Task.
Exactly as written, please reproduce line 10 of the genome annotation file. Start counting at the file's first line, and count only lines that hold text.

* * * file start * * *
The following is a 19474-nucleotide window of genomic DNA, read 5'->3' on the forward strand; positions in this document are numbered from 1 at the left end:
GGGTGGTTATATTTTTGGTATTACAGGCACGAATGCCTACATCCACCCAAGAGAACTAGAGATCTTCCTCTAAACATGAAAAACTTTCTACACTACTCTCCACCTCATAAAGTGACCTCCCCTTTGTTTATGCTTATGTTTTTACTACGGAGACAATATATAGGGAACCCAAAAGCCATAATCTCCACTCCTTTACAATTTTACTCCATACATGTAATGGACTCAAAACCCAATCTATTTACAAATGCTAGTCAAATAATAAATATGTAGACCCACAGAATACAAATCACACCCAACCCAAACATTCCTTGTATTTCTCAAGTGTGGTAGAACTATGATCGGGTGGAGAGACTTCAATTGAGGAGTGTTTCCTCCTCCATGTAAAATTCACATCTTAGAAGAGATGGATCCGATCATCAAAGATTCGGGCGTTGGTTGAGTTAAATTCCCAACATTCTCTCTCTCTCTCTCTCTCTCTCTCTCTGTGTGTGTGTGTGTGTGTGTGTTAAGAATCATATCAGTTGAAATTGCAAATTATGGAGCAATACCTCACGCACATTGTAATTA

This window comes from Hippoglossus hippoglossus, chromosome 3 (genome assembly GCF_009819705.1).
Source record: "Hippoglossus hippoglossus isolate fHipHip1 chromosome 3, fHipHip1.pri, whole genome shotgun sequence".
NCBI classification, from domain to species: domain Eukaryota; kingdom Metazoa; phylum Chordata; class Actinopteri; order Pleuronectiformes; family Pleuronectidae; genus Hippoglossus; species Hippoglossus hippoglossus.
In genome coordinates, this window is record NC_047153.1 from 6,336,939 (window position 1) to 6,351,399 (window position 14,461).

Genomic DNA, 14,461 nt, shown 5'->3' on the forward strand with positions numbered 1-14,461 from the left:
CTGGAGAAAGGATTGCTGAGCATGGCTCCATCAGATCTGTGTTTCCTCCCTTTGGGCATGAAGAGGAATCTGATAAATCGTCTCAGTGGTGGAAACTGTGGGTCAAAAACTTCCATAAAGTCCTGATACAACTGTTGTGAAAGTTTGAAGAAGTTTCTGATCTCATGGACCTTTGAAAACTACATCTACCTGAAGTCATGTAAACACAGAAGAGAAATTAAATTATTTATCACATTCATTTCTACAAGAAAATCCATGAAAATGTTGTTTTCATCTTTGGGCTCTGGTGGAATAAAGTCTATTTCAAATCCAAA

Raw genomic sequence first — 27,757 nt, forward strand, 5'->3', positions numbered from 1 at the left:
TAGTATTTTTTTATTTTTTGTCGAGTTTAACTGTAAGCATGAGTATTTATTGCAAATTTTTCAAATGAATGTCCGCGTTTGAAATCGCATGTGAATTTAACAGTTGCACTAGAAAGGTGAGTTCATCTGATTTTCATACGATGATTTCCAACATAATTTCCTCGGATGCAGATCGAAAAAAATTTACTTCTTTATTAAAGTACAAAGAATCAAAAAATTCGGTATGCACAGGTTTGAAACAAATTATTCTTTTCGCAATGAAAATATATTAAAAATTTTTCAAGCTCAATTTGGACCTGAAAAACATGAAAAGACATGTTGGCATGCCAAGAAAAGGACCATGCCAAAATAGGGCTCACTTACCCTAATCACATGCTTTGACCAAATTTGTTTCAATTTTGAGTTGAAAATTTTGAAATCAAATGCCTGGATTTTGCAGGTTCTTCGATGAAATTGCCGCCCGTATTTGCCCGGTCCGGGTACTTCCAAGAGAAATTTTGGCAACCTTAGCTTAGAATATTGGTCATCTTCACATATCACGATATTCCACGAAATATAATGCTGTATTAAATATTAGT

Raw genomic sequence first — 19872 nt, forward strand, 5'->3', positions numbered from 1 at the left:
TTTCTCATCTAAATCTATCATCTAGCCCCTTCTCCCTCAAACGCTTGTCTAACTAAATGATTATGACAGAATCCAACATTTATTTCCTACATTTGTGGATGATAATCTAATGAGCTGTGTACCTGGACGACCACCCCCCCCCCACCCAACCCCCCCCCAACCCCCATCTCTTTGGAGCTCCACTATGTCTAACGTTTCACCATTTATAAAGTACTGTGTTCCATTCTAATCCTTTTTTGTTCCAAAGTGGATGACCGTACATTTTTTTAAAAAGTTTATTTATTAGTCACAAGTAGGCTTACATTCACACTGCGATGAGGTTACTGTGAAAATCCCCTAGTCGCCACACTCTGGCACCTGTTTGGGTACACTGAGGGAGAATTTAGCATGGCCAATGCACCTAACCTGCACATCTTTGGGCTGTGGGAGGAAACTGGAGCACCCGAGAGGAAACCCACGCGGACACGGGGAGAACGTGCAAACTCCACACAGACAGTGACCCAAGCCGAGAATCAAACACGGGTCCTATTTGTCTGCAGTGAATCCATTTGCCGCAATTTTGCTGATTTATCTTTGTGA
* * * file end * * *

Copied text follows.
TAGTATTTTTTTATTTTTTGTCGAGTTTAACTGTAAGCATGAGTATTTATTGCAAATTTTTCAAATGAATGTCCGCGTTTGAAATCGCATGTGAATTTAACAGTTGCACTAGAAAGGTGAGTTCATCTGATTTTCATACGATGATTTCCAACATAATTTCCTCGGATGCAGATCGAAAAAAATTTACTTCTTTATTAAAGTACAAAGAATCAAAAAATTCGGTATGCACAGGTTTGAAACAAATTATTCTTTTCGCAATGAAAATATATTAAAAATTTTTCAAGCTCAATTTGGACCTGAAAAACATGAAAAGACATGTTGGCATGCCAAGAAAAGGACCATGCCAAAATAGGGCTCACTTACCCTAATCACATGCTTTGACCAAATTTGTTTCAATTTTGAGTTGAAAATTTTGAAATCAAATGCCTGGATTTTGCAGGTTCTTCGATGAAATTGCCGCCCGTATTTGCCCGGTCCGGGTACTTCCAAGAGAAATTTTGGCAACCTTAGCTTAGAATATTGGTCATCTTCACATATCACGATATTCCACGAAATATAATGCTGTATTAAATATTAGT